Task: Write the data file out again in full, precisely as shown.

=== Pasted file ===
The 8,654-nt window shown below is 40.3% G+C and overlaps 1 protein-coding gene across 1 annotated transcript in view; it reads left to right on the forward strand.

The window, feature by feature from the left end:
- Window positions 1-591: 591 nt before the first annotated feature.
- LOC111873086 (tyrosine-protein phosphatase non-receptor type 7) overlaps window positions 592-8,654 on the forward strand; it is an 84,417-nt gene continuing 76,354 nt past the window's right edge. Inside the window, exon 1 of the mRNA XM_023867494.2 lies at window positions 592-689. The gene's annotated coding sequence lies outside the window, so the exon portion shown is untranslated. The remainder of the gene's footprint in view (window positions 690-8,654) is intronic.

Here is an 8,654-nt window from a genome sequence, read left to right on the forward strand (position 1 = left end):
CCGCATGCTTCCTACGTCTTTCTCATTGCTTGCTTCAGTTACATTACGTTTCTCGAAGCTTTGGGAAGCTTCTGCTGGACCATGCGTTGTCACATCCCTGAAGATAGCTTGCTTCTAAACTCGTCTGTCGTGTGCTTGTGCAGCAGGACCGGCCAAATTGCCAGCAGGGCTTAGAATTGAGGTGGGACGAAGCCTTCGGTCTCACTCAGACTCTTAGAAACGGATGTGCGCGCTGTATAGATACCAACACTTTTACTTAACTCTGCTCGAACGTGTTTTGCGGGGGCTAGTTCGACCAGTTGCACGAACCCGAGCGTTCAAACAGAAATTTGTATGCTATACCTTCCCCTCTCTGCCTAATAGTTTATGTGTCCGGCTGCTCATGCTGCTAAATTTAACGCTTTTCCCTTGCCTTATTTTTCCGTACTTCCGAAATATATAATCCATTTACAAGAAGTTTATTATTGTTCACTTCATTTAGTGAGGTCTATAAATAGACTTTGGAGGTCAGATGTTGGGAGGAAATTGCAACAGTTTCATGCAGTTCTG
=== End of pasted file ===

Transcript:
The 8,654-nt window shown below is 40.3% G+C and overlaps 1 protein-coding gene across 1 annotated transcript in view; it reads left to right on the forward strand.

The window, feature by feature from the left end:
- Window positions 1-591: 591 nt before the first annotated feature.
- LOC111873086 (tyrosine-protein phosphatase non-receptor type 7) overlaps window positions 592-8,654 on the forward strand; it is an 84,417-nt gene continuing 76,354 nt past the window's right edge. Inside the window, exon 1 of the mRNA XM_023867494.2 lies at window positions 592-689. The gene's annotated coding sequence lies outside the window, so the exon portion shown is untranslated. The remainder of the gene's footprint in view (window positions 690-8,654) is intronic.

Here is an 8,654-nt window from a genome sequence, read left to right on the forward strand (position 1 = left end):
CCGCATGCTTCCTACGTCTTTCTCATTGCTTGCTTCAGTTACATTACGTTTCTCGAAGCTTTGGGAAGCTTCTGCTGGACCATGCGTTGTCACATCCCTGAAGATAGCTTGCTTCTAAACTCGTCTGTCGTGTGCTTGTGCAGCAGGACCGGCCAAATTGCCAGCAGGGCTTAGAATTGAGGTGGGACGAAGCCTTCGGTCTCACTCAGACTCTTAGAAACGGATGTGCGCGCTGTATAGATACCAACACTTTTACTTAACTCTGCTCGAACGTGTTTTGCGGGGGCTAGTTCGACCAGTTGCACGAACCCGAGCGTTCAAACAGAAATTTGTATGCTATACCTTCCCCTCTCTGCCTAATAGTTTATGTGTCCGGCTGCTCATGCTGCTAAATTTAACGCTTTTCCCTTGCCTTATTTTTCCGTACTTCCGAAATATATAATCCATTTACAAGAAGTTTATTATTGTTCACTTCATTTAGTGAGGTCTATAAATAGACTTTGGAGGTCAGATGTTGGGAGGAAATTGCAACAGTTTCATGCAGTTCTG